The shooting of 29-year-old Jacob Blake by a police officer in Kenosha, Wisconsin was the latest incident to prompt outrage around the nation. The hope now is that with the NBA taking the action it did this week, more will be done to reverse these social issues.

“It’s definitely been emotional,” Carter-Williams said. “There’s been ups and downs. There’s been frustration. I’ve been angry. Nobody likes seeing that. Nobody likes when Black people are being mistreated. That’s something that obviously shouldn’t happen. And when it does time and time again, people get frustrated and people want it to stop. So, I’m just trying to do my part. Whatever I can do, whoever I can speak to, wherever I need to go, I just want to play my part.”

The meeting with Mina was the latest one Magic coaches and players have had with local officials and leaders on issues related to racial injustice. Prior to arriving at Disney for the season restart, they took part in an interactive call with Florida Rights Restoration Coalition President and Executive Director Desmond Meade, who led the FRRC to a historic victory in 2018 with the successful passage of Amendment 4, a grassroots citizen’s initiative which restored voting rights to over 1.4 million Floridians with past felony convictions. Amendment 4 represented the single largest expansion of voting rights in the United States in half a century and brought an end to 150 years of a Jim Crow-era law in Florida.

“I had some communication with Desmond (on Wednesday morning) and it’s going to be something we’ll continue to do,” Magic Head Coach Steve Clifford said. “This is something that’s going to take time and we have to stay at it and we have to be diligent and forceful. We have to continue to do it, so we do make the right change and we vote people in that are thinking along those same lines.”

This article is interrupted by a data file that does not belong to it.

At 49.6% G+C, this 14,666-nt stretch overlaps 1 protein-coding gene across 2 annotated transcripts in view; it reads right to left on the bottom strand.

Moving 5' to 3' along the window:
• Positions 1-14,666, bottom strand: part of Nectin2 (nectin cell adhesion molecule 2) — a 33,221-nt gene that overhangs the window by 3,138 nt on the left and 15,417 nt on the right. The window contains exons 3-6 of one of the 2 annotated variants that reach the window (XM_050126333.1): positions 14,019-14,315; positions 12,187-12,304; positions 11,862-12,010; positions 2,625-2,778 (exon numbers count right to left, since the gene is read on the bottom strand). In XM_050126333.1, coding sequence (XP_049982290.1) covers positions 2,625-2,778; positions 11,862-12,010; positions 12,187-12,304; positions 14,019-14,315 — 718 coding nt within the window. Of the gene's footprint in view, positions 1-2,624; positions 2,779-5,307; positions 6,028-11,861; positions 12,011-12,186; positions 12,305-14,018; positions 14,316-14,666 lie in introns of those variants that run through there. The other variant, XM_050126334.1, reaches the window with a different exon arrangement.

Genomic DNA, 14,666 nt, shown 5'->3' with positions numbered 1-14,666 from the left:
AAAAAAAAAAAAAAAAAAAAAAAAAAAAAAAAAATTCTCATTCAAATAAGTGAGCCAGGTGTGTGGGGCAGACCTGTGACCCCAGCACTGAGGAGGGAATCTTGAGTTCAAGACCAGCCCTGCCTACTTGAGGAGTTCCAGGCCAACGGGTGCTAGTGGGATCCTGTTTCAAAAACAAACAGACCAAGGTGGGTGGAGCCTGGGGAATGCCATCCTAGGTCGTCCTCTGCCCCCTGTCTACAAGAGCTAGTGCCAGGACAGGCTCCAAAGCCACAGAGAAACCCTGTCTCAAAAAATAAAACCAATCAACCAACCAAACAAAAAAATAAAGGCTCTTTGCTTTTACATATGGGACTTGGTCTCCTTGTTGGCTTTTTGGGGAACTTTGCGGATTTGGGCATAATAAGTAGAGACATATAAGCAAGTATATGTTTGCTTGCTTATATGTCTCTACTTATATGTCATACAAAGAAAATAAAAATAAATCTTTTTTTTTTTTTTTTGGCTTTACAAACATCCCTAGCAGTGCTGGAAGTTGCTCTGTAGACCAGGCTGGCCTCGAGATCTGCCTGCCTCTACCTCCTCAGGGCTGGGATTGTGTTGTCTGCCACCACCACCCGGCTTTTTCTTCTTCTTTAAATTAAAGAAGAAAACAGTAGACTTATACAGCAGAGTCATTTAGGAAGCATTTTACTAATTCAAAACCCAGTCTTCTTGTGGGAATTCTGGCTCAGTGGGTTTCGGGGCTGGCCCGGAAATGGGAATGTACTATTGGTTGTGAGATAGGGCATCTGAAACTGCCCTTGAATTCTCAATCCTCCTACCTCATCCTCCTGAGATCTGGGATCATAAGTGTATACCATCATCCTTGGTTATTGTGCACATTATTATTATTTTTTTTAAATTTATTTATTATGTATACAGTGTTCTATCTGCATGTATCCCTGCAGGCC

Carter-Williams, meanwhile, contributed to Orange County Mayor Jerry Demings’ MLK Virtual Town Hall Meeting on July 15, which also featured Mina and Orlando Police Chief Orlando Rolon.

The Magic have also worked closely with Let Your Voice Be Heard, Inc., which is composed of community advocates and residents who have chosen to aid the fight for change and reform in impoverished neighborhoods by providing tools and resources that are so desperately needed in under-served and under-represented neighborhoods.

The Magic are also developing a Social Justice Internal Task Force, which will address everything from recruiting and hiring practices to staff education to governmental, business and law enforcement relation initiatives.

“One of the things that Bryan Stevenson (Founder and Executive Director of the Equal Justice Initiative) has talked to all of us about doing is educating ourselves and then helping our players become more educated also,” Clifford said. “We are going to be working with a number of people in the community in different areas and today was one of those calls. It was productive and I think the players got a lot out of it. And like I said, we will be doing more of that in the future.”